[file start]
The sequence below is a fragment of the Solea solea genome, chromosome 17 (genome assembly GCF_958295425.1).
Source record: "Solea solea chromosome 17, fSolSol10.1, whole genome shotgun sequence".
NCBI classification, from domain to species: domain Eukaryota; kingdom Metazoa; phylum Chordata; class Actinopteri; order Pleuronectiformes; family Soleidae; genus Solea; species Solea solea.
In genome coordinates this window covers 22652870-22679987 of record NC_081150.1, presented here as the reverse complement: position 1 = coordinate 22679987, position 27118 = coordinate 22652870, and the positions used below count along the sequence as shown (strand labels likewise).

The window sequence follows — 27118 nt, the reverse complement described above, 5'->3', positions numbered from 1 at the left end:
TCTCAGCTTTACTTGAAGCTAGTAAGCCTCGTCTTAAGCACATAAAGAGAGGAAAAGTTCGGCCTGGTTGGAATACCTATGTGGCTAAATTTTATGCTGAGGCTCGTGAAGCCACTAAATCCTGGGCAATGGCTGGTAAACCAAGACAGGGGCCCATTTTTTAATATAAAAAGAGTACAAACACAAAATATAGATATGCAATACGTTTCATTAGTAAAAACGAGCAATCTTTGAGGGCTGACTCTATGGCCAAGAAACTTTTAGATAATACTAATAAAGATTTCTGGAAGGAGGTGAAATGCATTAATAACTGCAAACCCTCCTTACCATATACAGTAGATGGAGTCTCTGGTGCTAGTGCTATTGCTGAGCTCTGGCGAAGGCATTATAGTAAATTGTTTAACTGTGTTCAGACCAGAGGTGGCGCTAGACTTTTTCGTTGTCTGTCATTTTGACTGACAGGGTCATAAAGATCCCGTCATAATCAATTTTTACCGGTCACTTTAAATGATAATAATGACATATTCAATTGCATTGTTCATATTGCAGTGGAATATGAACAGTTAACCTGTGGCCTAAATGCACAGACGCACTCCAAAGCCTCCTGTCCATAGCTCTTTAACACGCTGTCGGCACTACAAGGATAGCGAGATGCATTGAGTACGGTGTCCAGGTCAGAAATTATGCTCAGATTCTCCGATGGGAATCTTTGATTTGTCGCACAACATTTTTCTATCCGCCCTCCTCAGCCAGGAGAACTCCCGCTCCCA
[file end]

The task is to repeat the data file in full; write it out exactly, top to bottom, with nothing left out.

The sequence below is a fragment of the Solea solea genome, chromosome 17 (genome assembly GCF_958295425.1).
Source record: "Solea solea chromosome 17, fSolSol10.1, whole genome shotgun sequence".
NCBI classification, from domain to species: domain Eukaryota; kingdom Metazoa; phylum Chordata; class Actinopteri; order Pleuronectiformes; family Soleidae; genus Solea; species Solea solea.
In genome coordinates this window covers 22652870-22679987 of record NC_081150.1, presented here as the reverse complement: position 1 = coordinate 22679987, position 27118 = coordinate 22652870, and the positions used below count along the sequence as shown (strand labels likewise).

The window sequence follows — 27118 nt, the reverse complement described above, 5'->3', positions numbered from 1 at the left end:
TCTCAGCTTTACTTGAAGCTAGTAAGCCTCGTCTTAAGCACATAAAGAGAGGAAAAGTTCGGCCTGGTTGGAATACCTATGTGGCTAAATTTTATGCTGAGGCTCGTGAAGCCACTAAATCCTGGGCAATGGCTGGTAAACCAAGACAGGGGCCCATTTTTTAATATAAAAAGAGTACAAACACAAAATATAGATATGCAATACGTTTCATTAGTAAAAACGAGCAATCTTTGAGGGCTGACTCTATGGCCAAGAAACTTTTAGATAATACTAATAAAGATTTCTGGAAGGAGGTGAAATGCATTAATAACTGCAAACCCTCCTTACCATATACAGTAGATGGAGTCTCTGGTGCTAGTGCTATTGCTGAGCTCTGGCGAAGGCATTATAGTAAATTGTTTAACTGTGTTCAGACCAGAGGTGGCGCTAGACTTTTTCGTTGTCTGTCATTTTGACTGACAGGGTCATAAAGATCCCGTCATAATCAATTTTTACCGGTCACTTTAAATGATAATAATGACATATTCAATTGCATTGTTCATATTGCAGTGGAATATGAACAGTTAACCTGTGGCCTAAATGCACAGACGCACTCCAAAGCCTCCTGTCCATAGCTCTTTAACACGCTGTCGGCACTACAAGGATAGCGAGATGCATTGAGTACGGTGTCCAGGTCAGAAATTATGCTCAGATTCTCCGATGGGAATCTTTGATTTGTCGCACAACATTTTTCTATCCGCCCTCCTCAGCCAGGAGAACTCCCGCTCCCA